I love how this show captures the 90s formula of formal-meets-casual style spot-on: flannel shirts, military-inspired boots, babydoll dresses. But it does this in a really unique, creative, liberating way that is much more about identity than it was about conforming to certain trends or styles. The very adolescent moment of saying, fuck it – I’m not going to wear this anymore:
Because I want to look like this instead:
The show’s pilot episode begins with one of the best style-as-identity quotes I can think of -- as Angela leans over the sink while dyeing her hair Manic Panic red she thinks:
“When Rayanne Graff told me my hair was holding me back, I had to listen. Cause she wasn’t just talking about my hair. She was talking about my life.”
*Chills*. So epic. Angela’s style that comes out when she changes her look is, like her, sort of serious, understated, traditional but with somber undertones. Lots of dark, sad patterns in heavy layers. Comforting clothes. Chunky boots, baggy dresses, flannel shirts, plaid with black, etc.
Like her sweater’s a cave where she might need to go hide inside of at any minute. All the comforts of thumb holes and turtle necks and jewel-toned velour and thick, pill-y wool.
In contrast to Angela’s muted, pajama-chic look & good-girl background, her best friend Rayanne is basically a hot mess. Seriously. She struggles with alcoholism and almost ODs at the party she throws with the birthday money from her absent father, she wants to sing in a band, and fails. She’s voted by a class poll as having “most slut potential” & claims to have tried sex with “every kind of guy,” and that it just feels “numb.” Aw, girlfriend. Her outfits are like her in how they mix hardened, tough-girl elements with an ecstatic sense of fun and possibility. And she’s beautiful & complicated, for real -- in a way that few female teenaged sitcom characters have a chance to be even still today.
Her look is sort of this manic nouveau-hippie chick. Always rocking outrageous hairstyles replete with plastic baby barrettes, mismatched earrings and colorful streaks. Always with sexy touches and/or ridiculously playful ones.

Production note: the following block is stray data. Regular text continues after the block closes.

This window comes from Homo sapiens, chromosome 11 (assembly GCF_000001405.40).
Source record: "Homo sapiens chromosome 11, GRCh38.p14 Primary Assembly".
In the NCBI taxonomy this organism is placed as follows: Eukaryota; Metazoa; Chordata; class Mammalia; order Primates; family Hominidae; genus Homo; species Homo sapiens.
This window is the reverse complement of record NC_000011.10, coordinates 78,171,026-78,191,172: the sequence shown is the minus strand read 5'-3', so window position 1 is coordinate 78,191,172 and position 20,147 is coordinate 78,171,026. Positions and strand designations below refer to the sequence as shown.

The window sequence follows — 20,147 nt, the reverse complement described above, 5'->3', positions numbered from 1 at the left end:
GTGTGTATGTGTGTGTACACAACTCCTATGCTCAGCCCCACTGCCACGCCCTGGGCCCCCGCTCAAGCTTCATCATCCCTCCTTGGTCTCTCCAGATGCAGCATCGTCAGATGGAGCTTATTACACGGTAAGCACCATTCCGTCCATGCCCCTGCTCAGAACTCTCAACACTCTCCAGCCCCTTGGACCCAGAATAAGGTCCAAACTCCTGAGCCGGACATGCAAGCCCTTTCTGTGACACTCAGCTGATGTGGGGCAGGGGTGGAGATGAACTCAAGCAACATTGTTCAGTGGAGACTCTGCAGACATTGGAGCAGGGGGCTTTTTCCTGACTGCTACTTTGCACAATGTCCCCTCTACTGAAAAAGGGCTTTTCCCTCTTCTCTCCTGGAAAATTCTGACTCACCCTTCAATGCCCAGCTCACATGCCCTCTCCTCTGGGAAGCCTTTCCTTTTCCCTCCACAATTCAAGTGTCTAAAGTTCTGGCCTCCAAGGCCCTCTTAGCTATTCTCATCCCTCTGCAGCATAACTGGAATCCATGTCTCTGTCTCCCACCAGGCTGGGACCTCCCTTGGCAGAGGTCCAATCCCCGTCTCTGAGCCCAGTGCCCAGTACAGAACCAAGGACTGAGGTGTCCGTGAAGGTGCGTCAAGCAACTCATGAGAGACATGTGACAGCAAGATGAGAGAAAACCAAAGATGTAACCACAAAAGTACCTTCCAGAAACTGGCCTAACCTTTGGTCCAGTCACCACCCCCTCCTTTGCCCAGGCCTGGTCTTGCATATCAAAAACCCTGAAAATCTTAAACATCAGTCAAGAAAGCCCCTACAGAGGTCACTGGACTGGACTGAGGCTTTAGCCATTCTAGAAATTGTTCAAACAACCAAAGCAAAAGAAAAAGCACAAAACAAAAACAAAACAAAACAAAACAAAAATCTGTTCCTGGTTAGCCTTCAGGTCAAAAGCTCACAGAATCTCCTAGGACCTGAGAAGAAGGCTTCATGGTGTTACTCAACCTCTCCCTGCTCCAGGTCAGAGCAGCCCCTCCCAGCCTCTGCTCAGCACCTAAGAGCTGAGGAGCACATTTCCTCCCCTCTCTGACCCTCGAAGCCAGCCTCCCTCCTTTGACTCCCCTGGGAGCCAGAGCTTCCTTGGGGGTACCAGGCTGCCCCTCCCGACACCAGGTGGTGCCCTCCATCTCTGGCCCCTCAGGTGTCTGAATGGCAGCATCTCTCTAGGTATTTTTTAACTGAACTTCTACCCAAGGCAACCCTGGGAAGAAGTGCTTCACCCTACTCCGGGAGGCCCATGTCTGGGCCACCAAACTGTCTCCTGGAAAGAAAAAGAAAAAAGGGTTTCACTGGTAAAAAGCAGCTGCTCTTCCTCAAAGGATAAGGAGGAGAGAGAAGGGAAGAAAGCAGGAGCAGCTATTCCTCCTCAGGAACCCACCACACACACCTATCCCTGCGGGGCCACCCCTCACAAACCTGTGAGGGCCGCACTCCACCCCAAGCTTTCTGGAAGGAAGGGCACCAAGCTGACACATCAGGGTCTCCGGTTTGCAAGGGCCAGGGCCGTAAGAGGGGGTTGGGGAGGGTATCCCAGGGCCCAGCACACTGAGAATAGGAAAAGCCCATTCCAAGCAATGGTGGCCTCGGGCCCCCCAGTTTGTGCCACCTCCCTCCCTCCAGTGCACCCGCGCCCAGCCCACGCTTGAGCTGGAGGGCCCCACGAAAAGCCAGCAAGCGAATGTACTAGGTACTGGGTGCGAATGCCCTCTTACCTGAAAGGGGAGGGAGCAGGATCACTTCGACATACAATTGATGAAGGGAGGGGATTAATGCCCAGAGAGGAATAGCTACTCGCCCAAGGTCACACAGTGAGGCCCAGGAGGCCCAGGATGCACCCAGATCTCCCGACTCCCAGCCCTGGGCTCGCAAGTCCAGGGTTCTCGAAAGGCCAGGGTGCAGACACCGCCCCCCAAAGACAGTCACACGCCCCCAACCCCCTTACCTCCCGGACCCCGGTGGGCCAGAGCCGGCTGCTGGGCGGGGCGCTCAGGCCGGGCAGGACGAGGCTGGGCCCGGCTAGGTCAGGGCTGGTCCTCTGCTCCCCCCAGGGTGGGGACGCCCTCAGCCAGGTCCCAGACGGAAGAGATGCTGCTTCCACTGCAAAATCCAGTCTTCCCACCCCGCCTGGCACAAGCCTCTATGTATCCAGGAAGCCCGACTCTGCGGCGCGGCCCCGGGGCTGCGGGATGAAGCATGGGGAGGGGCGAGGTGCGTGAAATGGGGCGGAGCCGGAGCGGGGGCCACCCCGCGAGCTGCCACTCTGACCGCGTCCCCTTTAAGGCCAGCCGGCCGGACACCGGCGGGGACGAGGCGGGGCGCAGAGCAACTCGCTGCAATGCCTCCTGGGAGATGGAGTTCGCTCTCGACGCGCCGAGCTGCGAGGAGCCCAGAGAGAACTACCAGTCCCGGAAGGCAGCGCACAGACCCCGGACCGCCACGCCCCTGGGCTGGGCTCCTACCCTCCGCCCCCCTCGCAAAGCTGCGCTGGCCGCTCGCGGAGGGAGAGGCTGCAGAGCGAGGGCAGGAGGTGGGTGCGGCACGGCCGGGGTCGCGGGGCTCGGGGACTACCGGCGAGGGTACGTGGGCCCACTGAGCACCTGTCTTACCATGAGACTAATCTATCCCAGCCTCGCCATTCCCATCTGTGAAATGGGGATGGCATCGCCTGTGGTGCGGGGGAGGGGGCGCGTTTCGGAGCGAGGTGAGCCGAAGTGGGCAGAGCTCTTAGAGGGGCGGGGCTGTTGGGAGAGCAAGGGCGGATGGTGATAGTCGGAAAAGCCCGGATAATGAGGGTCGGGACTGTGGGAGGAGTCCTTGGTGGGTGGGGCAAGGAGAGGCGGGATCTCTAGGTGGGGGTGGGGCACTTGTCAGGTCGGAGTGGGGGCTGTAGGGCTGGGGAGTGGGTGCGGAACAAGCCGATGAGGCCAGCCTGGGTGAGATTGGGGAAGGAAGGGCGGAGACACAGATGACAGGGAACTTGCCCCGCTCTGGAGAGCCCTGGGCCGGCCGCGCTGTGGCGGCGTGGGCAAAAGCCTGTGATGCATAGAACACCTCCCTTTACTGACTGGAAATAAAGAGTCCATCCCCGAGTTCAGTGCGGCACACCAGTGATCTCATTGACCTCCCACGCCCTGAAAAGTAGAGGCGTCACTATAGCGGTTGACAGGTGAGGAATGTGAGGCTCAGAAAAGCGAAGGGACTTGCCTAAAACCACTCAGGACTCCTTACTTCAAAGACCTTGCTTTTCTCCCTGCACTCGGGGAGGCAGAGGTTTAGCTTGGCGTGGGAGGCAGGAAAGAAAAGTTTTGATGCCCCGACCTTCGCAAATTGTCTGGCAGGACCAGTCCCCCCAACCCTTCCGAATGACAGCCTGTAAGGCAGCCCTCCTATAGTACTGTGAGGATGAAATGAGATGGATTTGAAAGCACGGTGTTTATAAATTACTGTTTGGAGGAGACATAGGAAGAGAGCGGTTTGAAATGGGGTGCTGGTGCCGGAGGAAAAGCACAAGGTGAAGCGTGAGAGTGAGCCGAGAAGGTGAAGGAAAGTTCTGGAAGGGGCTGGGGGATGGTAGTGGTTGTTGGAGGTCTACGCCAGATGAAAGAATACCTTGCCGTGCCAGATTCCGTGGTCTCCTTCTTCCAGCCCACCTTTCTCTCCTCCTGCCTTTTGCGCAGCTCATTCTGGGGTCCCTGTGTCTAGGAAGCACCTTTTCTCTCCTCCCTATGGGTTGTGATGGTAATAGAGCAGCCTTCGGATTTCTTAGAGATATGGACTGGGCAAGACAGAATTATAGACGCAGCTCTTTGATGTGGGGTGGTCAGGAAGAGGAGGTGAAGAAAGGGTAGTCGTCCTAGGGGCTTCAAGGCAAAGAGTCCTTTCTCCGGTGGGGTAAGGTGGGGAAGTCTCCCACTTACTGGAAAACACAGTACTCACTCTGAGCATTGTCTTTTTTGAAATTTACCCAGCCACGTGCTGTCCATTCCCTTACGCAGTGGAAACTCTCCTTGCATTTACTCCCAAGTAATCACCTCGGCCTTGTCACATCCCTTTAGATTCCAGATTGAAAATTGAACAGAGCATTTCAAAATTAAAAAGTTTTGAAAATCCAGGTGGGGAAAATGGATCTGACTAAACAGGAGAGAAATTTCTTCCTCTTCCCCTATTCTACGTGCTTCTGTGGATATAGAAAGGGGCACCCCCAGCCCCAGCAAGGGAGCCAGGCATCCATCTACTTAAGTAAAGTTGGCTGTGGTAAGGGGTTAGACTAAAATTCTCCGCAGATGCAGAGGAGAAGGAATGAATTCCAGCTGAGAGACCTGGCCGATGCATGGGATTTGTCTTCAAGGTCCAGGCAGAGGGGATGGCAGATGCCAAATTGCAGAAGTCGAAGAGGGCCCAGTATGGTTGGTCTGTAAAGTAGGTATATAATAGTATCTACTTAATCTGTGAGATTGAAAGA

Here she is in a sweet Dead t-shirt:
A red sequined beret and coordinating flannel? Why not.
Rayanne’s look clearly is somewhat influenced by her Steve Nicks-esque cocktail waitress mom, who reads tarot cards and drinks margaritas, and never, ever cooks. Here she is:
What I love about Rayanne’s look is how much of a TAPESTRY it is. Like how she presents herself to the world is so literally a collage of her past & her experiences. Who has time to match their earrings when they are so VAST and containing of MULTITUDES?!
And then, of course, there are the boys of MSCL. Um, is it hot in here? Or is it just Jordan Catalano:
I dunno, I guess there’s not really much to be said about Jordan’s style. Baggy flannel shirts, shaggy hair, corduroy jackets, obligatory 90s gas station attendant shirt & his weird douchey rune necklace hanging from a piece of twine. But there’s just something about you, Jordan, that keeps me from going to someone else.
And anyway, what kind of a teenage boy gives a shit about fashion anyway? Which brings us to…
Arguably MSCL’s most lovable character, hands down.
Ricky has a rough life: over the course of the show, he’s abused by his family, battles homophobia, ends up homeless, and eventually lands living in his English teacher’s house. He’s also a Grade-A sweetheart, a hopeless romantic and a great friend, and he has such killer style.
When asked by school nerd Brian Krakow about his eyelinered eyes, Ricky explains: "Okay, see, the Egyptians? They wore eyeliner to ward off evil spirits. They believed that if they outlined their eyes that the good spirits would spot them easier. I read it in a book. So that's why I tried it...the eyeliner, I mean."
And then he clarifies that he doesn’t actually believe in evil spirits: “Basically, I just like how it looks.” Such an awesomely honest appraisal of appropriation in fashion -- the deep & significant reasons we have for wearing what we wear, and the shallower ones.
At his best, Ricky’s kind of like a teenage, suburban version of Prince. Here he is rocking some truly regal attire:
All in all, My So-Called Life was a great show that tackled a lot of important issues, & it can be appreciated on many more levels than just for its fashion. But it was so excellent at showing in a realistic way how teenagers grapple with their identity -- and how fashion can play such a major part in that. If you were busy in 1994, do yourself a favor & check it out in 2010.